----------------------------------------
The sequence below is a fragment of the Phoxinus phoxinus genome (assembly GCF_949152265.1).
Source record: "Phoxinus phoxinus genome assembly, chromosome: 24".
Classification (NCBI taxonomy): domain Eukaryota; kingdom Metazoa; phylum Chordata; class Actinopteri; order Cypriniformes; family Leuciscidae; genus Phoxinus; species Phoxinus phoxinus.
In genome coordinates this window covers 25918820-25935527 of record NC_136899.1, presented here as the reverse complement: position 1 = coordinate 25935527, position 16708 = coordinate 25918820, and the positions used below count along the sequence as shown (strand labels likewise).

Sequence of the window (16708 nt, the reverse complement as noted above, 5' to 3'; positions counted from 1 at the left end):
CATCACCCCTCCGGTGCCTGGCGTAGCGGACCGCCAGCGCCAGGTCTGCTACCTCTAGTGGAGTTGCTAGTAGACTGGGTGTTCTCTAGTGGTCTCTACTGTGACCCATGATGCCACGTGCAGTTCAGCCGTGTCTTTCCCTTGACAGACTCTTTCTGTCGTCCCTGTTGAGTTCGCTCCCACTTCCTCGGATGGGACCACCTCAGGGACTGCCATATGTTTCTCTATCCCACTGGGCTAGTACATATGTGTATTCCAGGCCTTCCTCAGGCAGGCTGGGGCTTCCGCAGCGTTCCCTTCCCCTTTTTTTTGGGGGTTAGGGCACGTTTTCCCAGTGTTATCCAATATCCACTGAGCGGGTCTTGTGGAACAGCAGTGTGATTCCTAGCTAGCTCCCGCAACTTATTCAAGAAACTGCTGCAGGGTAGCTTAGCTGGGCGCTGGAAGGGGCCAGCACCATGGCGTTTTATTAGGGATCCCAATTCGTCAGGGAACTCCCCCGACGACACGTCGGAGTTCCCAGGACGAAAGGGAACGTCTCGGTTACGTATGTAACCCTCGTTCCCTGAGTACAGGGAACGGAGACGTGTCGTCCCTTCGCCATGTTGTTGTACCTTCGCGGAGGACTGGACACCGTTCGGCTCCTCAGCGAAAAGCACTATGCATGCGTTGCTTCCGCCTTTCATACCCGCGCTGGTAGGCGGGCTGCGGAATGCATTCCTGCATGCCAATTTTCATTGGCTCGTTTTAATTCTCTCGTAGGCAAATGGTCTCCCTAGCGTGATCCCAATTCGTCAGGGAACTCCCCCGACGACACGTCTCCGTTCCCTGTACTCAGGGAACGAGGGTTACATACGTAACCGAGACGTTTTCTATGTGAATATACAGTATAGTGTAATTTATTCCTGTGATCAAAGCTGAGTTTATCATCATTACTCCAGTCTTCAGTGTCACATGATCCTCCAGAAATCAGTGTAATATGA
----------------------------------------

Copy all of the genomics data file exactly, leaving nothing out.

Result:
The sequence below is a fragment of the Phoxinus phoxinus genome (assembly GCF_949152265.1).
Source record: "Phoxinus phoxinus genome assembly, chromosome: 24".
Classification (NCBI taxonomy): domain Eukaryota; kingdom Metazoa; phylum Chordata; class Actinopteri; order Cypriniformes; family Leuciscidae; genus Phoxinus; species Phoxinus phoxinus.
In genome coordinates this window covers 25918820-25935527 of record NC_136899.1, presented here as the reverse complement: position 1 = coordinate 25935527, position 16708 = coordinate 25918820, and the positions used below count along the sequence as shown (strand labels likewise).

Sequence of the window (16708 nt, the reverse complement as noted above, 5' to 3'; positions counted from 1 at the left end):
CATCACCCCTCCGGTGCCTGGCGTAGCGGACCGCCAGCGCCAGGTCTGCTACCTCTAGTGGAGTTGCTAGTAGACTGGGTGTTCTCTAGTGGTCTCTACTGTGACCCATGATGCCACGTGCAGTTCAGCCGTGTCTTTCCCTTGACAGACTCTTTCTGTCGTCCCTGTTGAGTTCGCTCCCACTTCCTCGGATGGGACCACCTCAGGGACTGCCATATGTTTCTCTATCCCACTGGGCTAGTACATATGTGTATTCCAGGCCTTCCTCAGGCAGGCTGGGGCTTCCGCAGCGTTCCCTTCCCCTTTTTTTTGGGGGTTAGGGCACGTTTTCCCAGTGTTATCCAATATCCACTGAGCGGGTCTTGTGGAACAGCAGTGTGATTCCTAGCTAGCTCCCGCAACTTATTCAAGAAACTGCTGCAGGGTAGCTTAGCTGGGCGCTGGAAGGGGCCAGCACCATGGCGTTTTATTAGGGATCCCAATTCGTCAGGGAACTCCCCCGACGACACGTCGGAGTTCCCAGGACGAAAGGGAACGTCTCGGTTACGTATGTAACCCTCGTTCCCTGAGTACAGGGAACGGAGACGTGTCGTCCCTTCGCCATGTTGTTGTACCTTCGCGGAGGACTGGACACCGTTCGGCTCCTCAGCGAAAAGCACTATGCATGCGTTGCTTCCGCCTTTCATACCCGCGCTGGTAGGCGGGCTGCGGAATGCATTCCTGCATGCCAATTTTCATTGGCTCGTTTTAATTCTCTCGTAGGCAAATGGTCTCCCTAGCGTGATCCCAATTCGTCAGGGAACTCCCCCGACGACACGTCTCCGTTCCCTGTACTCAGGGAACGAGGGTTACATACGTAACCGAGACGTTTTCTATGTGAATATACAGTATAGTGTAATTTATTCCTGTGATCAAAGCTGAGTTTATCATCATTACTCCAGTCTTCAGTGTCACATGATCCTCCAGAAATCAGTGTAATATGA